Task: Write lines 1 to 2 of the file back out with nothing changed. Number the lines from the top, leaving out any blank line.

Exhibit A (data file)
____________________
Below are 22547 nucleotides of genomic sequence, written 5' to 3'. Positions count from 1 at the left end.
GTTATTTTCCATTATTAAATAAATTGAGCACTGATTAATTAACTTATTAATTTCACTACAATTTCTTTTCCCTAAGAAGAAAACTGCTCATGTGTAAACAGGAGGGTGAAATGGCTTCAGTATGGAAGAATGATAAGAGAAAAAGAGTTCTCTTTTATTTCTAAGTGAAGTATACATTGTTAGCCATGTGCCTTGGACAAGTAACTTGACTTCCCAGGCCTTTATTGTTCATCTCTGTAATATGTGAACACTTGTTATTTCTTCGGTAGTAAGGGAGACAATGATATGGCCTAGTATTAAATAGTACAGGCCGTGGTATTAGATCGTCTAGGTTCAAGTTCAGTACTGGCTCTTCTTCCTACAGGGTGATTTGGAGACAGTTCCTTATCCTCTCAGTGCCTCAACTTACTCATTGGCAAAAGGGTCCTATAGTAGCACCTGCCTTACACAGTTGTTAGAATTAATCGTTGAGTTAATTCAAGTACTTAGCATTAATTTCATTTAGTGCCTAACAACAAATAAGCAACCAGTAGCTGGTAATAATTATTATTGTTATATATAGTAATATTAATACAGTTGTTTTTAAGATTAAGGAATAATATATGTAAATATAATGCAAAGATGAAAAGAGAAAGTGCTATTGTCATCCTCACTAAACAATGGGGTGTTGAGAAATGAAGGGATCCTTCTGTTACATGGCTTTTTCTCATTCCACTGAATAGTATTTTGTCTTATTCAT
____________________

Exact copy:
Below are 22547 nucleotides of genomic sequence, written 5' to 3'. Positions count from 1 at the left end.
GTTATTTTCCATTATTAAATAAATTGAGCACTGATTAATTAACTTATTAATTTCACTACAATTTCTTTTCCCTAAGAAGAAAACTGCTCATGTGTAAACAGGAGGGTGAAATGGCTTCAGTATGGAAGAATGATAAGAGAAAAAGAGTTCTCTTTTATTTCTAAGTGAAGTATACATTGTTAGCCATGTGCCTTGGACAAGTAACTTGACTTCCCAGGCCTTTATTGTTCATCTCTGTAATATGTGAACACTTGTTATTTCTTCGGTAGTAAGGGAGACAATGATATGGCCTAGTATTAAATAGTACAGGCCGTGGTATTAGATCGTCTAGGTTCAAGTTCAGTACTGGCTCTTCTTCCTACAGGGTGATTTGGAGACAGTTCCTTATCCTCTCAGTGCCTCAACTTACTCATTGGCAAAAGGGTCCTATAGTAGCACCTGCCTTACACAGTTGTTAGAATTAATCGTTGAGTTAATTCAAGTACTTAGCATTAATTTCATTTAGTGCCTAACAACAAATAAGCAACCAGTAGCTGGTAATAATTATTATTGTTATATATAGTAATATTAATACAGTTGTTTTTAAGATTAAGGAATAATATATGTAAATATAATGCAAAGATGAAAAGAGAAAGTGCTATTGTCATCCTCACTAAACAATGGGGTGTTGAGAAATGAAGGGATCCTTCTGTTACATGGCTTTTTCTCATTCCACTGAATAGTATTTTGTCTTATTCAT